Tag Archives: dirac

Bayer CFA Effect on Sharpness

In this article we shall find that the effect of a Bayer CFA on the spatial frequencies and hence the ‘sharpness’ captured by a sensor compared to those from a corresponding monochrome imager can go from nothing to halving the potentially unaliased range based on the chrominance content of the image projected on the sensing plane and the direction in which the spatial frequencies are being stressed.

A Little Sampling Theory

We know from Goodman[1] and previous articles that the sampled image (I_{s} ) captured in the raw data by a typical current digital camera can be represented mathematically as  the continuous image on the sensing plane (I_{c} ) multiplied by a rectangular lattice of Dirac delta functions positioned at the center of each pixel:

(1)   \begin{equation*} I_{s}(x,y) = I_{c}(x,y) \cdot comb(\frac{x}{p}) \cdot comb(\frac{y}{p}) \end{equation*}

with the comb functions representing the two dimensional grid of delta functions, sampling pitch p apart horizontally and vertically.  To keep things simple the sensing plane is considered here to be the imager’s silicon itself, which sits below microlenses and other filters so the continuous image I_{c} is assumed to incorporate their as well as pixel aperture’s effects. Continue reading Bayer CFA Effect on Sharpness

A Simple Model for Sharpness in Digital Cameras – Aliasing

Having shown that our simple two dimensional MTF model is able to predict the performance of the combination of a perfect lens and square monochrome pixel we now turn to the effect of the sampling interval on spatial resolution according to the guiding formula:

(1)   \begin{equation*} MTF_{Sys2D} = \left|(\widehat{ PSF_{lens} }\cdot \widehat{PIX_{ap} })\ast\ast\: \delta\widehat{\delta_{pitch}}\right|_{pu} \end{equation*}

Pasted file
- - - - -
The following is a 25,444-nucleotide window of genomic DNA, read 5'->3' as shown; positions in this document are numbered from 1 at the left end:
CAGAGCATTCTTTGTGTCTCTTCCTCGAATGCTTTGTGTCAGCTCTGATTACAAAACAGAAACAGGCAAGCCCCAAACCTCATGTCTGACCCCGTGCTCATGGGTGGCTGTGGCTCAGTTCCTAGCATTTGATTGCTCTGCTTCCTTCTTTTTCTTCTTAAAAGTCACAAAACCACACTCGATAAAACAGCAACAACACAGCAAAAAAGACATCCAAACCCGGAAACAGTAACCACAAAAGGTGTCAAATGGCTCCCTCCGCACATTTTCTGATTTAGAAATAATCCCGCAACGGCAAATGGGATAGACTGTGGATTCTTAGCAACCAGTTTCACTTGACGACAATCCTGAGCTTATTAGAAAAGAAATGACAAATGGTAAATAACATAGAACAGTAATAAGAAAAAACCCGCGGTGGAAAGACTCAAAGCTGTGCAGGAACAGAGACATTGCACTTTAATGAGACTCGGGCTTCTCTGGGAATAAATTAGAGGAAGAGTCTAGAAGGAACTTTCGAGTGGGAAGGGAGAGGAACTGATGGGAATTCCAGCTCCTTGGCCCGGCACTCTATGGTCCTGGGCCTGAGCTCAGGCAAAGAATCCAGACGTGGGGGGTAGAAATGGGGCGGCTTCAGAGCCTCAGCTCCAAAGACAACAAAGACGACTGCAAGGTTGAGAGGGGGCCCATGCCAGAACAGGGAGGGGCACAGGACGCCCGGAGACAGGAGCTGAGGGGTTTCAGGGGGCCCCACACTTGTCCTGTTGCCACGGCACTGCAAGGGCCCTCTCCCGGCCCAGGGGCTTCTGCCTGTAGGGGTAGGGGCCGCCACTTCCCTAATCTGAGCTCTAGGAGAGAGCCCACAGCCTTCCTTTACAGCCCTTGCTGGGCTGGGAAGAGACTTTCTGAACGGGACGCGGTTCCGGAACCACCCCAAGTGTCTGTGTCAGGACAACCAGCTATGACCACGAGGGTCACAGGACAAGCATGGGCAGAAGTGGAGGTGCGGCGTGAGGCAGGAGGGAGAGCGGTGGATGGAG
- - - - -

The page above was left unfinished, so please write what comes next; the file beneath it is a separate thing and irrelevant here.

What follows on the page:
The hats in this case mean the Fourier Transform of the relative component normalized to 1 at the origin (_{pu}), that is the individual MTFs of the perfect lens PSF, the perfect square pixel and the delta grid.

Sampling in the Spatial and Frequency Domains

Sampling is expressed mathematically as a Kronecker delta function at the center of each pixel (the red dots below).

Footprint-PSF3
Figure 1. Left, 1a: A highly zoomed (3200%) image of the lens PSF, an Airy pattern, projected onto the imaging plane where the sensor sits. Pixels shown outlined in yellow. A red dot marks the sampling coordinates. Right, 1b: The sampled image zoomed at 16000%, 5x as much, because each pixel’s width is 5 linear units on the side.

Continue reading A Simple Model for Sharpness in Digital Cameras – Aliasing

A Simple Model for Sharpness in Digital Cameras – I

The next few posts will describe a linear spatial resolution model that can help a photographer better understand the main variables involved in evaluating the ‘sharpness’ of photographic equipment and related captures. I will show numerically that the combined spectral frequency response (MTF) of a perfect AAless monochrome digital camera and lens in two dimensions can be described as the normalized multiplication of the Fourier Transform (FT) of the lens Point Spread Function by the FT of the (square) pixel footprint, convolved with the FT of a rectangular grid of Dirac delta functions centered at each  pixel, as better described in the article

    \[ MTF_{2D} = \left|(\widehat{ PSF_{lens} }\cdot \widehat{PIX_{ap} })\ast\ast\: \delta\widehat{\delta_{pitch}}\right|_{pu} \]

With a few simplifying assumptions we will see that the effect of the lens and sensor on the spatial resolution of the continuous image on the sensing plane can be broken down into these simple components.  The overall ‘sharpness’ of the captured digital image can then be estimated by combining the ‘sharpness’ of each of them. Continue reading A Simple Model for Sharpness in Digital Cameras – I